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RENTAL car giant Hertz, has announced that it is selling off 10,000 more EVs than it planned in January when it set out to stem the tide of massive depreciation that hit its fleet of 60,000 EVs. 

The latest move takes the total number it is quitting at this stage to 30,000 after experiencing losses of $A600 million in three months.

This latest cleanout leaves the company with 30,000 Tesla EVs that remain a continued threat to the company’s bottom line. Hertz has been hit by massive depreciation on the EVs it owns in the wake of heavy Tesla discounting as well as higher than expected repair and write-off costs that EVs experience over ICE vehicles. 

Hertz said that while everyone thought that EVs would be cheaper to repair it turns out that, for Hertz, repairing EVs is twice the cost of repairing ICE vehicles.

Until January, Hertz was in the process of fulfilling a commitment made in 2021 to buy 100,000 Teslas for its rental fleet (for which it was praised by the White House) but the program came under stress when Tesla began discounting its cars last year. 

This set off a tsunami of depreciation for existing Tesla owners; including Hertz, which had the biggest exposure of anyone. In turn, other EV makers followed suit with discounts and retained values for all EVs became a race to the bottom.

When announcing the intention to drop 20,000 EVs in January, Hertz said that its EV fleet had cost it $US245 million ($A375 million) in unexpected depreciation and that led to an overall corporate loss of $US392 million ($A600 million) in just three months.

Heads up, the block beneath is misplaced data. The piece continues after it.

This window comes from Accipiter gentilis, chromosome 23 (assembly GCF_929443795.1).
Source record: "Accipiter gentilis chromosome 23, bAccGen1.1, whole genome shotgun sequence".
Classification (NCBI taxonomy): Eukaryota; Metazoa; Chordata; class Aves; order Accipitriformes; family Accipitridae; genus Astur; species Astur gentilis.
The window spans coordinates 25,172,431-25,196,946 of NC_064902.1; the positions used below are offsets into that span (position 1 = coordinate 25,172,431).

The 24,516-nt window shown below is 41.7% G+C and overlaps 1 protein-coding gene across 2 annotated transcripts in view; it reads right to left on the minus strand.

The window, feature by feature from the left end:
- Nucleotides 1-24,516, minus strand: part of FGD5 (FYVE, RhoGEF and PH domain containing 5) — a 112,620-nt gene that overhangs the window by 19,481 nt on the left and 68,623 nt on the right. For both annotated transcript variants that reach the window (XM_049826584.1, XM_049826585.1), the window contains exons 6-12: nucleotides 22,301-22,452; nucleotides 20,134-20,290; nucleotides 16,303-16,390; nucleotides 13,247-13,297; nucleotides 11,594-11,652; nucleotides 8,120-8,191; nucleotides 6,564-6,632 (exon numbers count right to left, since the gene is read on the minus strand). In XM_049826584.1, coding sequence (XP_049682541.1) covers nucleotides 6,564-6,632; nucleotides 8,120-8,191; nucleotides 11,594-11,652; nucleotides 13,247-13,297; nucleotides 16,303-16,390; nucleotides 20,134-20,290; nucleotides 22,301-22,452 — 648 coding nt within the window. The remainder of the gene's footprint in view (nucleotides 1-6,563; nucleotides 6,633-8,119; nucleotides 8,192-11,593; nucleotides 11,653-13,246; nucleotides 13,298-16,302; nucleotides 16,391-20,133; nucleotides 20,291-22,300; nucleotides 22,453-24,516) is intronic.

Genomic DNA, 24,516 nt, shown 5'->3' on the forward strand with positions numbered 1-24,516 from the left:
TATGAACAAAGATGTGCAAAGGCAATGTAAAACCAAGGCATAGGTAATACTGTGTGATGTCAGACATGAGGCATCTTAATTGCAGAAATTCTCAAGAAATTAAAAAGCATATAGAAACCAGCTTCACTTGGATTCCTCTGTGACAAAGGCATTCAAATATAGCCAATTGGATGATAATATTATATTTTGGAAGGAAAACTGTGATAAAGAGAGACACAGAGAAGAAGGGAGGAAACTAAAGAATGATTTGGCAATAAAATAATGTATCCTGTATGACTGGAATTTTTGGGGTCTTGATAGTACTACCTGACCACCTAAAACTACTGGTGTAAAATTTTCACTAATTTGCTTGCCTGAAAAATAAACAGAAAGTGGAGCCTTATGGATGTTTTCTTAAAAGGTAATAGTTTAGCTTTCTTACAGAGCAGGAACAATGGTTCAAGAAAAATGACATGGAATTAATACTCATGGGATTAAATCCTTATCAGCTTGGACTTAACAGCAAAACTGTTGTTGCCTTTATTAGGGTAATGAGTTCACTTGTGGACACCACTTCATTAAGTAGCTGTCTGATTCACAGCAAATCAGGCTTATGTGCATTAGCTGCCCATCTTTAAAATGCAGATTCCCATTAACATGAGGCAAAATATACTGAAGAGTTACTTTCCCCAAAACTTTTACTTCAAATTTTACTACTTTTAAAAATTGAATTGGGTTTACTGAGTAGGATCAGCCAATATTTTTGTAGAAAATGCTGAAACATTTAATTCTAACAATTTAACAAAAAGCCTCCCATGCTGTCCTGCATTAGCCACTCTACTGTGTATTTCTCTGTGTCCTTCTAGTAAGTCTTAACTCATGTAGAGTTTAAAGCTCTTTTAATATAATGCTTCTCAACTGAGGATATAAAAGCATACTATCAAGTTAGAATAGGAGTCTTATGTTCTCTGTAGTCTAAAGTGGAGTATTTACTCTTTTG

Its shares have dropped from $US19 per share to $US10.68 per share in the past year. They were selling for as high as $US46 in 2022 before the impact of the EV costs began hitting the bottom line.

The rental company’s market capitalisation has fallen from $US11.57 billion ($A17 billion), when it began its EV purchase program with Tesla in 2021, to just $US1.44 billion ($A2.21 billion) today.

Hertz has since put on hold an agreement to buy EVs from Volvo associate Polestar.  

Meanwhile, there is no word as yet on the fate of a deal for Hertz to supply Tesla’s to Uber drivers; also announced in the headier days of 2021. At that time Hertz it said would supply Uber drivers with 50,000 Tesla’s and was even talking of ultimately lifting the number to 150,000 cars. 


Footnote: It was recently reported that Edmunds.com, an American online automotive information website which features car reviews based on testing at the company’s private facility, bought a Fisker Ocean for its long-term testing fleet for $US69,000 ($A106,000). 

Two months later, with just 4220 miles on the clock, it was taken to CarMax, America’s largest used car superstore operator, for a valuation for an article. CarMax valued the Ocean at $US21,000 ($A32,000)  which is 70 per cent of lost value in two months.

Edmunds calculated that the Fisker had achieved five years of depreciation in just eight weeks. Is this a record?

By John Mellor

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